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The Authoritative Guide to Liverpool Players As Clash Songs

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What do punk rock icons The Clash have to say about current and former Liverpool players?

Liverpool v West Bromwich Albion - Premier League
Or rather, punk.
Photo by Adam Fradgley - AMA/West Bromwich Albion FC via Getty Images

The Clash are famously not from Liverpool. But they are one of my favorite bands, and this global pandemic thing has given me waaaay too much time to think about these things.


Jurgen Klopp: “Clampdown”

Key Lyrics: “We will teach our twisted speech to the young believers/ We will train our blue-eyed men to be young believers.”

“Let fury have the hour, anger can be power/ d’you know that you can use it?”

The song is a powerful call to arms for the working class, not to lose the best years of your life being ground down, undervalued, and overworked. It speaks to the power of belief, the power of the collective, and the power of righteous anger. “Clampdown” is perfect for Kloppo, who taught us all his twisted speech, and made us all believers.


James Milner: “Lost in the Supermarket”

Key Lyrics: “I’m all tuned in/ I see all the programs/ I save coupons from packets of tea.”

Haha, yes, there’s a tea joke in here. But I swear I didn’t write this whole post just to make this joke.

/whistles awkwardly.

Actually, the song is surprisingly contemplative and soulful, as is Milly. It speaks to the emptiness of materialism and the failed promises of suburban life. Mick Jones sings about never belonging in his otherwise comfortable suburban life. Just as Jones had to seek belonging in the punk scenes in the city in the 70’s, so too did Milly have to leave the comfort of City to truly find his home.


Alberto Moreno: “Spanish Bombs”

Key Lyrics: “I’m hearing music from another time...”

I can’t help loving Albi. And I can’t help loving this song. The song juxtaposes a sweet longing for the past with the objective horrors of the Spanish Civil War, which is somehow perfect in describing Moreno’s relationship to football at Liverpool.


Roberto Firmino: “Magnificent Seven”

Key Lyrics: “Working for a rise, better my station/Take my baby to sophistication/Seen the ads, she thinks it’s nice/Better work hard, I seen the price”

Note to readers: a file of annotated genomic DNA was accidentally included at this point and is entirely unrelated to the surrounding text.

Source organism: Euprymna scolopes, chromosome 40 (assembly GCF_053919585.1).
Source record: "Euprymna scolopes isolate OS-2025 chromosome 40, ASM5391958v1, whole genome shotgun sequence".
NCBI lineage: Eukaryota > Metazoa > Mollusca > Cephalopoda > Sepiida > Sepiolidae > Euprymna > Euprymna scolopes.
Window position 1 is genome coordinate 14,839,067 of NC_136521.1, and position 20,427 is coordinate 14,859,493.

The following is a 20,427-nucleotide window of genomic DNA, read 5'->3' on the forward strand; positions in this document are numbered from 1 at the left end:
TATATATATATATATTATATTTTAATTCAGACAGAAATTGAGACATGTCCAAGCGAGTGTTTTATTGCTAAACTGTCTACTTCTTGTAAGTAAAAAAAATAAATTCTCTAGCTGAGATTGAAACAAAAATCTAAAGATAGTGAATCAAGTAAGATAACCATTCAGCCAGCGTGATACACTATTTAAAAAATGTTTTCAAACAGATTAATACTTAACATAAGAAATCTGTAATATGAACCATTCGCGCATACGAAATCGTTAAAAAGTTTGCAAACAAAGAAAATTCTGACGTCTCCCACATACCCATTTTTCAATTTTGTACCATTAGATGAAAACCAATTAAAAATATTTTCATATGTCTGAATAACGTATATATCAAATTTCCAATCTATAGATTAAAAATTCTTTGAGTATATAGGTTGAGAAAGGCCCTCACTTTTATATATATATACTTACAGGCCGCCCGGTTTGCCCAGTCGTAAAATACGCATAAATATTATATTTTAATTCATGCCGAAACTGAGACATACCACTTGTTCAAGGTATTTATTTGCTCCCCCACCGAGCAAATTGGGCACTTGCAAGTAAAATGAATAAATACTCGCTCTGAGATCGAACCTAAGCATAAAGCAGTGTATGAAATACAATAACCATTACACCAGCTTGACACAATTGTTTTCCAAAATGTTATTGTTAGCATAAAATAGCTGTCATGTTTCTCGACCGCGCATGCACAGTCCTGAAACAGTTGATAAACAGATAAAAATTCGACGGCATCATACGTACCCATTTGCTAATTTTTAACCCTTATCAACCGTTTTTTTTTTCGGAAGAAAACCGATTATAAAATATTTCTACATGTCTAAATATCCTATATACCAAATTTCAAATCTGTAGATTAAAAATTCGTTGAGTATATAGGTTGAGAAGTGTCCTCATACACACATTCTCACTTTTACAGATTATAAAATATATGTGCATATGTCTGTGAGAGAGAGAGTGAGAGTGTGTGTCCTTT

This song is about everything and nothing. It’s distinctly not punk rock, and yet it is. It relies heavily on other musical genres, including funk and early hip hop, creating a mix that is unique within The Clash’s impressive catalog and beyond. Like “Magnificent Seven,” Bobby Firmino cannot be categorized. And both he and the song will long be remembered by fans as being incomparably cool.


Mohamed Salah: “Rock the Casbah”

Key Lyrics: “The Shareef don’t like it/Rock the Casbah, rock the Casbah”

Salah rocks the casbah, and infuriates the Egyptian FA “Shareef” along the way. This was an easy one.


Andrew Robertson: “White Riot”

Key Lyrics: “White riot, I want to riot/White riot, a riot of our own”

Sometimes you just want to get stuck in and riot. And sometimes you’re also white. Both of these things describe Andy Robbo well (and especially the latter).


Jordan Henderson: “Death or Glory”

Key Lyrics: “Gotta march a long way/ Fight a long time/ You got to travel over mountains/ Got to travel over seas/ We gonna fight your brother/ We gonna fight ‘til you lose/ We gonna raise trouble/ We gonna raise hell...”

Captain Jordan Henderson has fought through a ton of adversity to get where he is today. He’s finally getting the recognition he deserves. He fought against an attempted sale. He fought through injury. He fought against fans who thought he didn’t deserve to captain the side. And in the end, he brought home glory.


Luis Suarez: “London Calling”

Key Lyrics: “London calling, yeah I was there too/ An’ you know what they said? Well some of it was true/ London calling, at the top of the dial/ After all this, won’t you give me a smile?”

They lyrics and mood of “London Calling” evoke scenes of the apocalypse. And watching Luis Suarez play in red more or less did the same. He’s arguably the most talented footballer to play for Liverpool, but that talent came with a guarantee of destruction. Sometimes he’d destroy the other team. Sometimes, Liverpool would be on the receiving end of the collateral damage. And with a London side, Arsenal, calling for him in the summer of 2013, this was a perfect selection.


Sadio Mane: “Guns of Brixton”

Key Lyrics: “When they kick at your front door/ How you gonna come?/ With your hands on your head/ Or on the trigger of your gun?”

The song opens with a rhetorical question: are you ready for a fight? Mane is always ready for the fight. He will always keep shooting, and keep getting one over on his opponents, even when ultimately losing the war.


Philippe Coutinho: “Should I Stay or Should I Go?”

Key Lyrics: “If I stay there will be trouble/ If I go there will be double”

Should’ve stayed at Liverpool, Phil. It’s right there in the song.